Good intentions, but misses the mark
Final Fantasy XIII is a game that from the very start cannot decide whether it wants to hold the player's hand or throw them right into the thick of things. By now most people have heard about how long the game takes to really open up the gameplay, but at the same time the player is thrown into a complex world with little explanation or anything even resembling a coherent introduction. A lot of this can probably be blamed on wanting to hit a larger audience, but for a series that already has a large fan base I cannot help but think this was misguided. Maybe this is just the world we are in now with expanding game budgets, but that is an argument for another article.
The combat system in Final Fantasy XIII is both its strength and its weakness. Once you are presented with the full range of options available to you the game truly is amazing, at least as far as gameplay is concerned. However the long and slow road it takes to get to this point is pretty much unforgivable. For a good portion of the beginning of the game you have a minimal party consisting of one or two members and little in the way of combat options. This leaves you spamming the auto-attack option and wondering if this is really all there is to the game. Thankfully you eventually get a full party, the ability to swap characters, and the heart of the entire system - Paradigm Shifts. This simple concept is the entire reason the auto-attack feature exists and once you start getting into the more difficult fights you will be glad it is there.
There paradigm system basically places you in the role of a coach for your battle team instead of the standard JRPG system of choosing attacks for all of your characters. This means how you complement the paradigms of the different characters and when you choose to shift those Paradigms is much more important than what actual spells, skills, and attacks are chosen. As you progress through the game this system can become so complex that you will find yourself shifting Paradigms every few seconds in reaction to the shifting field of battle. As you can imagine this would leave little time to choose the actual attacks your character would perform, thus the auto-attack feature.
The plot of Final Fantasy XIII is where the game really has a weakness. As I mentioned earlier at the start of the game you are given little introduction and are thrown right into the story. This is not always a bad thing, but in the hit the ground running story you are quickly overwhelmed with characters, world history, and a vocabulary filled with complicated and similar terms. Thankfully the story eventually slows down and lets you catch your breath, but as soon as you actually get a grasp on what is going on everything is thrown out the window to be replaced by a confusing sprint for the finale.
Furthermore the point in the game that everyone cites as the place where the gameplay gets good (Chapter 11) is also the point at which the plot completely falls flat on its face. You spend the entire game up until this point relying on the plot to keep you going through the mind numbing gameplay, but then the story is dumped and you lose all momentum. If the game is going to spend that long keeping things progressing in a linear fashion I would prefer things remain that way instead of dumping that pace in exchange for a brief period of limited open world exploring.
I think a final big issue with the plot of Final Fantasy XIII is a poor implementation of the codex system from the Mass Effect series. While the latter uses this brilliantly to expand the world for those who cannot quench their thirst for lore, FFXIII relies on this system to pass crucial plot elements and concepts on to the player. This means that if you ignore these codex updates or even worse do not know they exist, you can be left in the dark in a room that is already a confusing labyrinth. While I will give credit to Square Enix for bringing this concept into the JRPG world, I have to fault them for failing horribly with it to the point of hurting the narrative.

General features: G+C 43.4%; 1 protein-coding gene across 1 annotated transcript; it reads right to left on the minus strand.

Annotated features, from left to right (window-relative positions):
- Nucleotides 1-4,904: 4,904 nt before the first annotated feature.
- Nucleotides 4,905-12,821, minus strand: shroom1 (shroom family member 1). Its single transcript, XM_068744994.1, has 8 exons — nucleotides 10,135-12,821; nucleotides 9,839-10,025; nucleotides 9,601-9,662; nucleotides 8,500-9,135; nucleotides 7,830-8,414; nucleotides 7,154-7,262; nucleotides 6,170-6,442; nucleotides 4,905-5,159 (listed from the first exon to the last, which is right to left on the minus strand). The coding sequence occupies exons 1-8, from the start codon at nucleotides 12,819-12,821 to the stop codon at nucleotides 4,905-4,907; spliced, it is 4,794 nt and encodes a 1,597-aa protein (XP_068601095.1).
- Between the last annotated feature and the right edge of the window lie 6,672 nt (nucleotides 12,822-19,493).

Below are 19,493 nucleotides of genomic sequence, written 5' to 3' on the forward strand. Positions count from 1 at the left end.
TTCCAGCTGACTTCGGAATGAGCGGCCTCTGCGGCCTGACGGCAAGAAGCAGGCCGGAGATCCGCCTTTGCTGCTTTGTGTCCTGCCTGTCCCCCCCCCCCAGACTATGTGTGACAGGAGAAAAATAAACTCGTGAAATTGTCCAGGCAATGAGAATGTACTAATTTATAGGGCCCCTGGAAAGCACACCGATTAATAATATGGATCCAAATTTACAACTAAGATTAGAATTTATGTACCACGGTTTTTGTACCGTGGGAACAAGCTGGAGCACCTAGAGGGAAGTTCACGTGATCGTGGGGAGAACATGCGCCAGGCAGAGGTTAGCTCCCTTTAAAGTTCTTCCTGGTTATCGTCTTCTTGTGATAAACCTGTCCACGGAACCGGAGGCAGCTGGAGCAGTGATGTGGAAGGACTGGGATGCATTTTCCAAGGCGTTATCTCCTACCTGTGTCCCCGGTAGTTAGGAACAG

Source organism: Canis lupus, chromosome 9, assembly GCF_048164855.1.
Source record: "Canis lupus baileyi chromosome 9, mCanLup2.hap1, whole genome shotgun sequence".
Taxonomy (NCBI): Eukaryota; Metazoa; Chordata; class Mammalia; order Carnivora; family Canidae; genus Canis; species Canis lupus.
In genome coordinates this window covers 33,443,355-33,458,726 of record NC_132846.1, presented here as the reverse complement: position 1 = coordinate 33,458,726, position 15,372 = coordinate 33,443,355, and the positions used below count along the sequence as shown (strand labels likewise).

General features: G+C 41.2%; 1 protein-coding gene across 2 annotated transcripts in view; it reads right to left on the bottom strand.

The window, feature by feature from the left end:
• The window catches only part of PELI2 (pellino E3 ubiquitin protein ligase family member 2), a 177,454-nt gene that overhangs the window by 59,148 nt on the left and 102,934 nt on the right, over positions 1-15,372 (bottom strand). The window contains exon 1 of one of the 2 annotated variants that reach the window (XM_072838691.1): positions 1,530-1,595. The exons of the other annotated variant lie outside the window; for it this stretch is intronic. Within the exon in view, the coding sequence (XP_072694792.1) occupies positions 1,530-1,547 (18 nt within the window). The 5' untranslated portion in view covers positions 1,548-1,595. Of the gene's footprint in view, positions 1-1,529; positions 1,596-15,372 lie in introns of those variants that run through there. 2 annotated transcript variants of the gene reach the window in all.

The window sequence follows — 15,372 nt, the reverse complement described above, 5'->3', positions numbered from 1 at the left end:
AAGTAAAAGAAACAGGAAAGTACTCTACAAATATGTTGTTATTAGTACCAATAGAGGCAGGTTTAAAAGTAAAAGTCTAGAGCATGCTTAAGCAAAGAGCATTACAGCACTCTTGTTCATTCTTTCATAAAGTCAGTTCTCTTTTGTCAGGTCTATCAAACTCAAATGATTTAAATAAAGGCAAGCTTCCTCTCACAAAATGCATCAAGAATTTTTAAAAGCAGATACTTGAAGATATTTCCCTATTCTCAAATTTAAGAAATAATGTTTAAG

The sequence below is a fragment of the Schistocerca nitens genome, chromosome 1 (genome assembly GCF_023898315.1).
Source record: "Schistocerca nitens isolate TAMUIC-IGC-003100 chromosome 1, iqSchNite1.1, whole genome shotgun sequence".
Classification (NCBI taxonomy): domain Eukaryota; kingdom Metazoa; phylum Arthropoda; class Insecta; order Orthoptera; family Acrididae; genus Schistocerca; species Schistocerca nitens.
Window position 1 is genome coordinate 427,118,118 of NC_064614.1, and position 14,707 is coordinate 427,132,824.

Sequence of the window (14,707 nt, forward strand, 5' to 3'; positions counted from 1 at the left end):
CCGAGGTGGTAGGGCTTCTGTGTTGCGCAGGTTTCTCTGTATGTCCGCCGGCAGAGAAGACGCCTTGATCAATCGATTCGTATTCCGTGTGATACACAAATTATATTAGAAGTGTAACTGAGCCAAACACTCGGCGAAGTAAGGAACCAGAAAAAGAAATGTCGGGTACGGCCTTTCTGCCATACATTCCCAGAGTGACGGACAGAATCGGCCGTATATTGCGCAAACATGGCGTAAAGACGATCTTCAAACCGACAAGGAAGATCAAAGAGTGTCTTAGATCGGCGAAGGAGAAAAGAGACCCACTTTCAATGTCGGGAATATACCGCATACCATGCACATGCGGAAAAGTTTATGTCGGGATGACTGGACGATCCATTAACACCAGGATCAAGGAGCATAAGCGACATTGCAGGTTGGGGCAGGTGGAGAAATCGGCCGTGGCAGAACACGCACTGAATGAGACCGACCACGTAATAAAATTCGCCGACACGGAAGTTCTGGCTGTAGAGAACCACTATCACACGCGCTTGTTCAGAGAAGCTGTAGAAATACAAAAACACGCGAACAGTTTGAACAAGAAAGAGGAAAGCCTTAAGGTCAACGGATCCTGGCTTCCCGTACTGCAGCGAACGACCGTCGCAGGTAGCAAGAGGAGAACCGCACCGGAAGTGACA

Final Fantasy XIII does do a great job of presenting a beautiful world to the player. The environments are gorgeous, the enemies are detailed, and the characters actually look not too crazy and outlandish. I noticed hardly any slowdown while playing and players will be missing out if they do not utilize the camera to catch glimpses of the world around them on their travels. This is doubly important due to the linear nature of the game, so rotating the camera at all angles while exploring can help to pass the tedium of moving in a straight line.
This would not be a Final Fantasy game if it did not also include pre-rendered cut-scenes and we are treated to some great ones this time around with one of the best coming towards the end of the game. This is the one category though where I have to fault both the limitations of the Xbox 360's medium and the lacking port job of Square Enix. Some of the cut scenes are so poorly compressed that you will not be able to ignore the artifacting and poor quality. The developer definitely could have sunk more time into better compression, but the limitations of DVDs can also be blamed here.
While Final Fantasy XIII is far from the best game in the series you cannot help but see a good game somewhere in here. The combat system is magnificent when fully realized and if you were able to experience it for a larger portion of the game it would be even better. The story is not far from standard JRPG conventions and if it had been slowed down and not pushed off on a codex system could have been engaging and something to keep you wanting to see more. The game itself was beautiful and probably one of the high points of the entire experience. If the game left one lasting impression on me it is that I definitely want to see Final Fantasy Versus XIII to see what lessons were learned.